Tree-ring Dating Programme

It was hoped that dendrochronological dating of key timbers in the SiS area would add to what is known of settlement history around Ingleborough. It was felt this information would immeasurably add to the complex and detailed picture that has emerged through Project H3 (Thorns through Time) about Furness Abbey estates in this part of North Craven. There was no dendrochronology database for buildings in the Ingleborough area, of any date or period. It is assumed by those involved in vernacular building studies that certain styles of roofing timbers date to a certain period, but these conclusions are based on extrapolations from work done elsewhere rather than on hard evidence from this area. There was a definite need to build up a core database of dated buildings in this area.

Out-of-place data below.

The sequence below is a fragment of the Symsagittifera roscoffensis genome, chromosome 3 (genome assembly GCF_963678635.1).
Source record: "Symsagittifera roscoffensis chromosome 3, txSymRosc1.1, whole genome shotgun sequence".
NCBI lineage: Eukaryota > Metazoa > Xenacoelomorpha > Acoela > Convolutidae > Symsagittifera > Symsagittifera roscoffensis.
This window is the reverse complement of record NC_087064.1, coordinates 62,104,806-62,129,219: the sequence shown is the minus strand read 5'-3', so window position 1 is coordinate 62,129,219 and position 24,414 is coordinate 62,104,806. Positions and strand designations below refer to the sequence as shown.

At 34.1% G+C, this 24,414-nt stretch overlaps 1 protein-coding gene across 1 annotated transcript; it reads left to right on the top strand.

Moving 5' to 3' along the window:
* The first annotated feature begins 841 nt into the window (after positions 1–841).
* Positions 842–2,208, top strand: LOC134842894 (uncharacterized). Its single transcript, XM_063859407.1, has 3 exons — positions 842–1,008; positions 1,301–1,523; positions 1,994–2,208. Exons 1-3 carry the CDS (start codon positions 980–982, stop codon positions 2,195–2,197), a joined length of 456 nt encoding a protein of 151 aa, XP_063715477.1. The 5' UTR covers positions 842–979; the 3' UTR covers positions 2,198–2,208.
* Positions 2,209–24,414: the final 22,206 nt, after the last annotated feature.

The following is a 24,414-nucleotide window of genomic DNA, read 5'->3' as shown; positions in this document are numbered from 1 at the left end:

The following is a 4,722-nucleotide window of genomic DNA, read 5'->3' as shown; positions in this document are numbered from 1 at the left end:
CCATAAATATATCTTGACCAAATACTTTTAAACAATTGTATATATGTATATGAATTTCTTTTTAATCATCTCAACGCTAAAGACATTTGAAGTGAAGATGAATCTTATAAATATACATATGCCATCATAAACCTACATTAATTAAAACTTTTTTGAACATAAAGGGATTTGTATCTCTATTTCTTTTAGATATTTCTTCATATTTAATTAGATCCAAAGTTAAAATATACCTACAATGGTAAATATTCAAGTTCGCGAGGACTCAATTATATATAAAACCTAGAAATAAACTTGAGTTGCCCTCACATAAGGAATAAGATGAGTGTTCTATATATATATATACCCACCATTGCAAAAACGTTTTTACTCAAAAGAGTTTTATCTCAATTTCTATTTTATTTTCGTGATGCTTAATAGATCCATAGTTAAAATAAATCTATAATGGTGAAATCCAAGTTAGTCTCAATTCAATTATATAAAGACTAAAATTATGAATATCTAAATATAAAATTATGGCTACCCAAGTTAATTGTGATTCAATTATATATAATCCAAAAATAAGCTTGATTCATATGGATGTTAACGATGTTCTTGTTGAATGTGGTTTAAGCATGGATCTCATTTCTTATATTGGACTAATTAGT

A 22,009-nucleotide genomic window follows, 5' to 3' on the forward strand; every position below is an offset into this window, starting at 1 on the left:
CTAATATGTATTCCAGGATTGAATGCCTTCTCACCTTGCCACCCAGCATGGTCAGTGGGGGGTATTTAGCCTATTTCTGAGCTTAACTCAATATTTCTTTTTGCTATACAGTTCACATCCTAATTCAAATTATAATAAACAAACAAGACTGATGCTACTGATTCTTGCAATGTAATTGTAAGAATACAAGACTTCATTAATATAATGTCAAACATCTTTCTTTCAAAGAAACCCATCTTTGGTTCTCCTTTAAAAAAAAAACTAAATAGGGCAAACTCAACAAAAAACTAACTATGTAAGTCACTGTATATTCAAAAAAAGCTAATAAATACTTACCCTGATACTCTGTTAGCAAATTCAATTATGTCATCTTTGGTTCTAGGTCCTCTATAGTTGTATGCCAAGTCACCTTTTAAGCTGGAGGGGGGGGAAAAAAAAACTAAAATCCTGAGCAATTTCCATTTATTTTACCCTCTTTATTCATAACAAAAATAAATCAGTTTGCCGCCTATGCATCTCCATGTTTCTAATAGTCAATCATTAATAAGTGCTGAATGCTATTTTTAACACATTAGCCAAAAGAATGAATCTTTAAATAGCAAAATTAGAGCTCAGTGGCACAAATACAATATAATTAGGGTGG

How was the project delivered?

Dendrochronology involves the analysis of samples of wood taken from buildings, but not all wood is in a condition suitable for the process. A condition survey across the National Park in 2006 estimated that in North Craven 37 per cent of traditional farm buildings were in excellent condition, 14 per cent in fair condition, 32 per cent poor or ruinous, with the balance already converted to alternative uses. Further survey work identified suitable buildings in the area and permission was sought to access the sites.

The samples taken were analysed by The Notting Tree-ring Dating Laboratory and the results formed the report. 

The 'on the ground data' was collected by Alison Armstrong and David Johnson. Alison Arnold and Robert Howard of The Notting Tree-ring Dating Laboratory undertook the lab based analysis. Alison Armstrong and David Johnson accrued over 30 days of volunteer time managing this project.

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